Edited by Franklin T. Baker
shop Blougram and Mr. Sludge will not take place in the ranks of artistic creations. Nor can the poet's "special pleading" for such types, however ingenious it may be, whatever philanthropy of soul it may imply, be regarded as justification. Sometimes, indeed, the poet is led by his sympathy and his intellectual ingenuity into defences that are inconsistent with his own standards of the true and the beautiful.
The trait in Browning which appeals to the largest number of readers is his strenuous optimism. He will admit no evil or sorrow too great to be borne, too irrational to have some ultimate purpose of beneficence. "There shall never be one lost good," says Abt Vogler. The suicides in the morgue only serve to call forth his declaration:--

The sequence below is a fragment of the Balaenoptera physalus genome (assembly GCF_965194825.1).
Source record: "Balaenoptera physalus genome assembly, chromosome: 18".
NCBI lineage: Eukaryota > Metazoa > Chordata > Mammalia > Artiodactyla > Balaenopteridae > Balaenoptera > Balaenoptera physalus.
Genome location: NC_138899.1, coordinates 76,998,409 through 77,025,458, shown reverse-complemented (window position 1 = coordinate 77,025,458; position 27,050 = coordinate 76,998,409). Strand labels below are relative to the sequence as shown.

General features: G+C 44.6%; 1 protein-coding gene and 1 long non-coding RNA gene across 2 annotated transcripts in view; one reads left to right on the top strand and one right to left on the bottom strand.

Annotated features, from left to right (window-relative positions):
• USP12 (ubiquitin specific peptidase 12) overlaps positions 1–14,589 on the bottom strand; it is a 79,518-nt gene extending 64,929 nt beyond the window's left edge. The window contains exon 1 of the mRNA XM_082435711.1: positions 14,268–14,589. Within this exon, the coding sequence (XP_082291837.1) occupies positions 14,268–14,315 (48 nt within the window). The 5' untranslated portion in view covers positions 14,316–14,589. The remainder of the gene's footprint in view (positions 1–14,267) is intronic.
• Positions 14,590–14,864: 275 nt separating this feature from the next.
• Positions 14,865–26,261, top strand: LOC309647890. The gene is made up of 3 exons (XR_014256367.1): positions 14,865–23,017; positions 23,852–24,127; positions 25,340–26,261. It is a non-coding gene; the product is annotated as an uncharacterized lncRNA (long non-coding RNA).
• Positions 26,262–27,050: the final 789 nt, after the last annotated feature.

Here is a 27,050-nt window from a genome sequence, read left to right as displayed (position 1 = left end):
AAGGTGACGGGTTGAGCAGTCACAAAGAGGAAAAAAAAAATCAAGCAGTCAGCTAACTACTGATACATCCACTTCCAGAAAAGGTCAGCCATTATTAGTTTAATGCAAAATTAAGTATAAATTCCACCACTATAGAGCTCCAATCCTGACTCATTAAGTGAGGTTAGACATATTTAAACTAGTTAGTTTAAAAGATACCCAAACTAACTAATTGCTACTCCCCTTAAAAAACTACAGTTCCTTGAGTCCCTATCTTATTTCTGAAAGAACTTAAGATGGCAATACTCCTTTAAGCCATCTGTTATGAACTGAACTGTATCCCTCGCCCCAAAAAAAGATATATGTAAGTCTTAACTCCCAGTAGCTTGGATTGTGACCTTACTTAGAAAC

"My own hope is, a sun will pierce
The thickest cloud earth ever stretched;
That what began best can't end worst,
Nor what God blessed once, prove accurst."
He has no fear of death; he will face it gladly, in confidence of the lif